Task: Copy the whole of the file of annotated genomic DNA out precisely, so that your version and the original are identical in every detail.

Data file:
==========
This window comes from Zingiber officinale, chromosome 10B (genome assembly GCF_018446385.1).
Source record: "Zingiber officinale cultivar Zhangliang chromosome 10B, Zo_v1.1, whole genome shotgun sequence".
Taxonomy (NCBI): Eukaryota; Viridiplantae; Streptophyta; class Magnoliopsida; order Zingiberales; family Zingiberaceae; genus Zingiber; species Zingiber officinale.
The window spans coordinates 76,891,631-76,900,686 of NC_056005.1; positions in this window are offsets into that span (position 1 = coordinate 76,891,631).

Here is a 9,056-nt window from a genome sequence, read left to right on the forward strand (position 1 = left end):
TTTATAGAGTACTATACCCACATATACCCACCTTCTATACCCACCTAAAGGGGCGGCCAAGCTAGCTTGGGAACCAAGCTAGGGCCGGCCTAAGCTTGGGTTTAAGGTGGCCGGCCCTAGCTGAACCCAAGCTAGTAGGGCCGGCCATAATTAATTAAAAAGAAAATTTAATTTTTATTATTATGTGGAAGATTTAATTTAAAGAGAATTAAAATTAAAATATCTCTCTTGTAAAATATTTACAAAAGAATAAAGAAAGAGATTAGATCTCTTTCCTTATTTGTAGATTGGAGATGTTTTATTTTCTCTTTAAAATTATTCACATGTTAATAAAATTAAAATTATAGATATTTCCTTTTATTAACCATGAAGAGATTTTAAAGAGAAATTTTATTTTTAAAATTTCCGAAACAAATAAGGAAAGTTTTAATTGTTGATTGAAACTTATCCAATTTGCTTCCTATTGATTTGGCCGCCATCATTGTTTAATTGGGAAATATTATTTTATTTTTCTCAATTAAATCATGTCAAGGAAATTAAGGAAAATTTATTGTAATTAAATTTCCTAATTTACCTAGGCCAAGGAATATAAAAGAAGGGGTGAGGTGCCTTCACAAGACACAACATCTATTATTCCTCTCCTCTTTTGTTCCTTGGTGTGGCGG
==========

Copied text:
This window comes from Zingiber officinale, chromosome 10B (genome assembly GCF_018446385.1).
Source record: "Zingiber officinale cultivar Zhangliang chromosome 10B, Zo_v1.1, whole genome shotgun sequence".
Taxonomy (NCBI): Eukaryota; Viridiplantae; Streptophyta; class Magnoliopsida; order Zingiberales; family Zingiberaceae; genus Zingiber; species Zingiber officinale.
The window spans coordinates 76,891,631-76,900,686 of NC_056005.1; positions in this window are offsets into that span (position 1 = coordinate 76,891,631).

Here is a 9,056-nt window from a genome sequence, read left to right on the forward strand (position 1 = left end):
TTTATAGAGTACTATACCCACATATACCCACCTTCTATACCCACCTAAAGGGGCGGCCAAGCTAGCTTGGGAACCAAGCTAGGGCCGGCCTAAGCTTGGGTTTAAGGTGGCCGGCCCTAGCTGAACCCAAGCTAGTAGGGCCGGCCATAATTAATTAAAAAGAAAATTTAATTTTTATTATTATGTGGAAGATTTAATTTAAAGAGAATTAAAATTAAAATATCTCTCTTGTAAAATATTTACAAAAGAATAAAGAAAGAGATTAGATCTCTTTCCTTATTTGTAGATTGGAGATGTTTTATTTTCTCTTTAAAATTATTCACATGTTAATAAAATTAAAATTATAGATATTTCCTTTTATTAACCATGAAGAGATTTTAAAGAGAAATTTTATTTTTAAAATTTCCGAAACAAATAAGGAAAGTTTTAATTGTTGATTGAAACTTATCCAATTTGCTTCCTATTGATTTGGCCGCCATCATTGTTTAATTGGGAAATATTATTTTATTTTTCTCAATTAAATCATGTCAAGGAAATTAAGGAAAATTTATTGTAATTAAATTTCCTAATTTACCTAGGCCAAGGAATATAAAAGAAGGGGTGAGGTGCCTTCACAAGACACAACATCTATTATTCCTCTCCTCTTTTGTTCCTTGGTGTGGCGG